With each technological advance in medicine our collective maturity and ability to deal with emotional situations is declining.
Lorna, I like your take. I know a number of couples who tried to get pregnant for awhile, it just didn’t happened so they chalked it up to maybe it is not what supposed to happen and opened themselves to the idea of not having their own or not having the experience of parenthood together. Instead they found other things to create for the good of the world~L
It definetly goes way too far. Not being able to have children is not a disease nor an affliction. In animal kingdom, nature prevent some individuals to procreate to maintain the population of a given ecosytem at a viable level. AS you mention, this does not seem to be the case of human beings on Earth
While I may agree that one may try hormones to increases chances of natural conception, relying on third party people or hi tech genetics and labs seem over the top. Moreover, it is more than selfish. If you want a kid, you can very well adopt. Millions of kids are miserable, hungry and without parents in this world. The cost of a single IVF could easily feed hundreds of starving kids for months (isn’t what UNESCO annoucment keep telling us?).
They would reply that adoption is a long hard road with uncertain success….but so is IVF
Deep down, I feel that it is just plain vanity..PArents want to spred THEIR genetic material.
I’m going to have to disagree with Klem’s point of view on this, and many other’s as well. “Nature” has no forethought. It doesn’t say, “Too many deer, make some infertile.” Given the opportunity, every living thing on this planet would procreate as much as possible without regard for others, even those of its own species. Any system in which members choose not to procreate (like eusocial insects and some birds) have evolved over time, because that system proved to be the best time after time in whatever environment they are currently in. If bees lived in a predator free world with limitless resources, I’m sure their eusocial behavior would dissolve, no longer being favored. Humanity does have a carrying capacity, and we passed it a few billion people ago. The crash is going to come eventually.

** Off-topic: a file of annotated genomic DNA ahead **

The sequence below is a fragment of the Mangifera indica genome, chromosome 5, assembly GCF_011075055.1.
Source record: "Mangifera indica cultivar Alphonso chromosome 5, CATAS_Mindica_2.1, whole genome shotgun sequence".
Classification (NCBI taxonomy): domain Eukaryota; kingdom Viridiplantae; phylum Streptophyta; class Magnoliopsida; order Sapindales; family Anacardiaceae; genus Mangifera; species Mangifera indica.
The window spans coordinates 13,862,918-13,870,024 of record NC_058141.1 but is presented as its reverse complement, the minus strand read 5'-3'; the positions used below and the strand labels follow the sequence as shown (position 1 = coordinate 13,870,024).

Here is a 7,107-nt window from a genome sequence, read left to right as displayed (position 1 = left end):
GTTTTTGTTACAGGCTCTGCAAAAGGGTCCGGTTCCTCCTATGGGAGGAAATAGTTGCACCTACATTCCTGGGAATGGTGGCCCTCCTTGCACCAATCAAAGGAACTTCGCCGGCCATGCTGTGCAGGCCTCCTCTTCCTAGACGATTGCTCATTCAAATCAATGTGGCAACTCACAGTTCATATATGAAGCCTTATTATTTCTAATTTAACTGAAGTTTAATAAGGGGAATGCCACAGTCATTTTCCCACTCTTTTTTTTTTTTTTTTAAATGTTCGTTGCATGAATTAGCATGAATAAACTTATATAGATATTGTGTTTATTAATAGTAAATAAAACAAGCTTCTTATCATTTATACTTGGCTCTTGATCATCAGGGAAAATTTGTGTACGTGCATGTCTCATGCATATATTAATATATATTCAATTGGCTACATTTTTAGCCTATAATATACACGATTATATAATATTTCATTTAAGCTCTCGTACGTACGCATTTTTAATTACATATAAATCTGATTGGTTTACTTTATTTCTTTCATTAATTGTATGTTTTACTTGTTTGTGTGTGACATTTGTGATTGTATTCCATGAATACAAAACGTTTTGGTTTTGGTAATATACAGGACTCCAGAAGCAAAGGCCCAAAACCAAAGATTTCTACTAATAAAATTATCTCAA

As an evolutionary biologist myself, I absolutely understand why people go to the lengths they go to in order to have their own “biological” children. I recommend Dawkin’s “The Selfish Gene” to everyone (there’s nothing more surreal than the realization you are just a machine built by little bits of DNA that use you to replicate themselves). So, I don’t think 3 parent IVF is much worse than normal IVF (considering the ratio of nuclear DNA compared to mitochondrial, I don’t know who thinks contributing about 17,000 basepairs of mitochondrial DNA counts for anything).
I do see the danger in “designer babies” and gender selection, but I see the good as well. As a geneticist, I can tell you right now that we are a LONG way off from “designer babies.” But, I’m sure as we get closer to it’s possibilities, we can impose laws that prevent the misuse of such technology.
In the end, I just say we who choose to be childfree do it because we just don’t have the urge to have kids. Maybe humanity is evolving into a more eusocial species? Hard to say.
Kathleen~Interesting and informative–thank you. Question for you–as an evolutionary biologist, how do you understand the desire not to reproduce? I am curious about your thinking on this. ~L